Because modernity lacks a telos, we don't have a Story that gives life purpose, direction and meaning. Any story we do have is the story we pick for ourselves, a story that can be dropped in an instant, making that story seem hollow and arbitrary.
You'd think that this would create a feeling of existential crisis for us. But as Dunnington points out, most moderns don't feel existential angst. What we tend to feel is bored.
Why is boredom a uniquely modern problem?
Dunnington points to two things.
First, due to our material affluence modernity has increased our leisure time. That's no small accomplishment.
And yet, to Dunnington's second point, modernity has accomplished this feat by eliminating our Story.
And these two things--time without a telos--create an existential vacuum. Space in our lives has been created--leisure time--but we lack a Story to fill that space with meaningful activity. Consequently, we fill our leisure time with entertainments and distractions. Again, this situation is perfectly suited to capitalism, large amounts of free time needing to be filled with products and activities for sale.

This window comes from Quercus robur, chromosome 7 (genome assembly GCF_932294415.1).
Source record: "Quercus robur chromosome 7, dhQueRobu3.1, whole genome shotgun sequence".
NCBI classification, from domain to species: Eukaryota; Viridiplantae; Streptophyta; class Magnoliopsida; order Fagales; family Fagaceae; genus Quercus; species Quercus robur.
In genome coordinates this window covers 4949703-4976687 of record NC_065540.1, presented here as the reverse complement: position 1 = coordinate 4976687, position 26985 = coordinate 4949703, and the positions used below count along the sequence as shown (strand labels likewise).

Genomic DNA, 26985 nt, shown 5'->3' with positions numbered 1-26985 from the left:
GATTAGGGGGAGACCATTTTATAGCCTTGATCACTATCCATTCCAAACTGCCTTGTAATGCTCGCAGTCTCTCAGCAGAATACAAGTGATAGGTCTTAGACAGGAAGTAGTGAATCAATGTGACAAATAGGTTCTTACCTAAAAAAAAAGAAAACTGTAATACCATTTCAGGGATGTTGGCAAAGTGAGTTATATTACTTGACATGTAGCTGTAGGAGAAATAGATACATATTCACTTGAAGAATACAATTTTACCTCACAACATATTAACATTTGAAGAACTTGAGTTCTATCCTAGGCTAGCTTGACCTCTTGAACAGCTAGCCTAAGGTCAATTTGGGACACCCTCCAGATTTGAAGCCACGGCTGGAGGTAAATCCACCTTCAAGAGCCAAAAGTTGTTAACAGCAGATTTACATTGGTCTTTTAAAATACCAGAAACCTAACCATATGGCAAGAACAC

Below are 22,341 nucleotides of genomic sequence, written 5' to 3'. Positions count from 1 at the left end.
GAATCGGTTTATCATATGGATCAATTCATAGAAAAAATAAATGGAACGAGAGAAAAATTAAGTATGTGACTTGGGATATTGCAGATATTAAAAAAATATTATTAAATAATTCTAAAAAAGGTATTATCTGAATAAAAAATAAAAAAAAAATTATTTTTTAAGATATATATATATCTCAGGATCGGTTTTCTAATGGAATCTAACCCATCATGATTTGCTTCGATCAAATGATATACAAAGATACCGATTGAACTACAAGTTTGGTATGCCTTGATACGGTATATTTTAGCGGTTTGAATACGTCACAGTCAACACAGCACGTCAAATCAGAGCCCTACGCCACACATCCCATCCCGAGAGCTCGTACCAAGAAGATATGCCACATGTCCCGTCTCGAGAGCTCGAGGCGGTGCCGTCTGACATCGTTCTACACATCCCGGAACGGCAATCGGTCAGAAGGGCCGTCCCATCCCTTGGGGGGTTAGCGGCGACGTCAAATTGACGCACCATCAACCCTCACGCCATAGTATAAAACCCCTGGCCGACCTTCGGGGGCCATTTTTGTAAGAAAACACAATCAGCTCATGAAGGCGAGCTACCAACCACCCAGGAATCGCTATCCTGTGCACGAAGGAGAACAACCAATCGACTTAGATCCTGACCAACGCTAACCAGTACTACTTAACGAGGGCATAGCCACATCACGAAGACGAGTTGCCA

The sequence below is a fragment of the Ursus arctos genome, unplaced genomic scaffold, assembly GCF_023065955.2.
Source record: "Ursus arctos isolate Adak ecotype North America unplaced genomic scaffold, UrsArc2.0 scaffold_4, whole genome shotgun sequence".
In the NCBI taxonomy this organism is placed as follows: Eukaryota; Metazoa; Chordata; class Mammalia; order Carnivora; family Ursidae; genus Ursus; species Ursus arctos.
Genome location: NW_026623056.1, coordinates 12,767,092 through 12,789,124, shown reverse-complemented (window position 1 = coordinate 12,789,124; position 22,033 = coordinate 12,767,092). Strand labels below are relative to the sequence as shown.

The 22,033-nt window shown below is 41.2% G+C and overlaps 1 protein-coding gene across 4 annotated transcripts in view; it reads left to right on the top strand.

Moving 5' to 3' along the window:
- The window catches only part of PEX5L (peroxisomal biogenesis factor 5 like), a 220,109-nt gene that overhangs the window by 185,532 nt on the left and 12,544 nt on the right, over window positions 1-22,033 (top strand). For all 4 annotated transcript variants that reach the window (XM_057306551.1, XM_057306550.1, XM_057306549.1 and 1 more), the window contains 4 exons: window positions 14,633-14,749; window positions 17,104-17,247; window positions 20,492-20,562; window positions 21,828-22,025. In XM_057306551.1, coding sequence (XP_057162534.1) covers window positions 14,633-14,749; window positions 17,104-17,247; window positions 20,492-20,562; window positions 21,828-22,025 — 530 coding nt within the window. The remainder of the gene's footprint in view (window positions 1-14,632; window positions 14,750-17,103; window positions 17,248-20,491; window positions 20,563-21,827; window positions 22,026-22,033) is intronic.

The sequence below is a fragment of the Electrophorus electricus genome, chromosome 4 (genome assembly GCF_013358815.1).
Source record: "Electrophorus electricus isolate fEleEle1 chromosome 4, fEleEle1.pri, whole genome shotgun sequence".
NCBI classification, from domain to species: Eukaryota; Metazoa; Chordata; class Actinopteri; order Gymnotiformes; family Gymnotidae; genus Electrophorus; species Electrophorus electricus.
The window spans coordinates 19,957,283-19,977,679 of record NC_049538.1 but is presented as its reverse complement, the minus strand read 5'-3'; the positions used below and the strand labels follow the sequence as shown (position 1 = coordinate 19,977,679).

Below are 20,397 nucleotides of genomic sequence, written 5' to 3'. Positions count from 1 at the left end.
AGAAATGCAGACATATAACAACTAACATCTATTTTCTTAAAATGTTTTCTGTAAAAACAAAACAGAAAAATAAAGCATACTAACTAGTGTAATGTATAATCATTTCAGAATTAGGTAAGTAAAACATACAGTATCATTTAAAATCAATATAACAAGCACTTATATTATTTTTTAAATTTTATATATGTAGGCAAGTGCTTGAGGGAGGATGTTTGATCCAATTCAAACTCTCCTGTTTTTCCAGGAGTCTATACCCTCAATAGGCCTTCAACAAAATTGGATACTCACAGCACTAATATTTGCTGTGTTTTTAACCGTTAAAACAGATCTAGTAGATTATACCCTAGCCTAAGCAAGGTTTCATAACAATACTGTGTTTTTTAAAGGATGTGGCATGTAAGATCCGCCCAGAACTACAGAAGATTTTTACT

The trouble, we all know, is that after we cycle through all these entertainments we become increasingly bored. There's a million shows on TV and we can't find anything to watch.
Addiction, according to Dunnington, cracks through the boredom by giving use something compelling to do. Addiction, if it's anything, is a motivated state, somthing that consumerism struggles to give us consistently.
Further, rather than facing a vast, undifferentiated sea of choices, addiction focuses life upon a single, unifying activity.
When we're bored we have a million things we could do, but nothing we want to do. And if that's the experience of modernity, the experience of addiction is the exact opposite. Addiction gives you a single, compelling thing to do. Once again, addiction fills the void of modernity, functioning as a form of social critique.
Here's Dunnington (p. 118):
Addiction provides a response to the underwhelming life of boredom that plagues the bourgeois in its leisure time by making one thing matter. And addiction provides a response to the overwhelming life of boredom that plagues the working class with the fragmented and compartmentalized striving by making one thing matter. For those who are bored with nothing to do, addiction stimulates by entangling and consuming; for those who are bored with too much to do, addiction disburdens by simplifying and clarifying.